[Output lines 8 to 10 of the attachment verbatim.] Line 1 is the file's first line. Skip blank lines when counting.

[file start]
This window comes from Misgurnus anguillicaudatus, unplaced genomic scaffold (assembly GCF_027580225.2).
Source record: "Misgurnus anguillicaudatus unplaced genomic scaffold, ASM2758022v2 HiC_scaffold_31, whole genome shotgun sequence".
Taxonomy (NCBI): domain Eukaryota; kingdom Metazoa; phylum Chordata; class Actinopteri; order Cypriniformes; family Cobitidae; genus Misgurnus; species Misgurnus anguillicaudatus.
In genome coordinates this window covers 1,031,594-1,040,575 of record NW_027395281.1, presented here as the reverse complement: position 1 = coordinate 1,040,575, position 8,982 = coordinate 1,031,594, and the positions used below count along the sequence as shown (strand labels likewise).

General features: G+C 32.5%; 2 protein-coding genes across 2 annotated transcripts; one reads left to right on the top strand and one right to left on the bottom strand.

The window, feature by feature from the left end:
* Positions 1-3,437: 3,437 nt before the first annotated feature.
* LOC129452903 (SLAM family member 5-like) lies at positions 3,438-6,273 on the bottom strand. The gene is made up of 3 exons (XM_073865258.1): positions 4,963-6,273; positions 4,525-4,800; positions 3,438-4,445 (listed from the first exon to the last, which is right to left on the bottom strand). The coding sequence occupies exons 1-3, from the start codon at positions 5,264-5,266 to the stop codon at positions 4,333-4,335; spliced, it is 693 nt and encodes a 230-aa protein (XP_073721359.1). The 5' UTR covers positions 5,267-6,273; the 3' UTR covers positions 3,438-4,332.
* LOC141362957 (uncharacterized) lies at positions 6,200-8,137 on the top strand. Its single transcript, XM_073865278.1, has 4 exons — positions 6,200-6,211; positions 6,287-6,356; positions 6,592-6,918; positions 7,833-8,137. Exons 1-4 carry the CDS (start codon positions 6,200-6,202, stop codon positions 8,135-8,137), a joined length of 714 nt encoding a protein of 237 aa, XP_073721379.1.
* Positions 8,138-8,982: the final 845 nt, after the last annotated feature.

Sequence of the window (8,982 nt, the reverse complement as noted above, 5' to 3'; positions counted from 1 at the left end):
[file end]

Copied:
* LOC129452903 (SLAM family member 5-like) lies at positions 3,438-6,273 on the bottom strand. The gene is made up of 3 exons (XM_073865258.1): positions 4,963-6,273; positions 4,525-4,800; positions 3,438-4,445 (listed from the first exon to the last, which is right to left on the bottom strand). The coding sequence occupies exons 1-3, from the start codon at positions 5,264-5,266 to the stop codon at positions 4,333-4,335; spliced, it is 693 nt and encodes a 230-aa protein (XP_073721359.1). The 5' UTR covers positions 5,267-6,273; the 3' UTR covers positions 3,438-4,332.
* LOC141362957 (uncharacterized) lies at positions 6,200-8,137 on the top strand. Its single transcript, XM_073865278.1, has 4 exons — positions 6,200-6,211; positions 6,287-6,356; positions 6,592-6,918; positions 7,833-8,137. Exons 1-4 carry the CDS (start codon positions 6,200-6,202, stop codon positions 8,135-8,137), a joined length of 714 nt encoding a protein of 237 aa, XP_073721379.1.
* Positions 8,138-8,982: the final 845 nt, after the last annotated feature.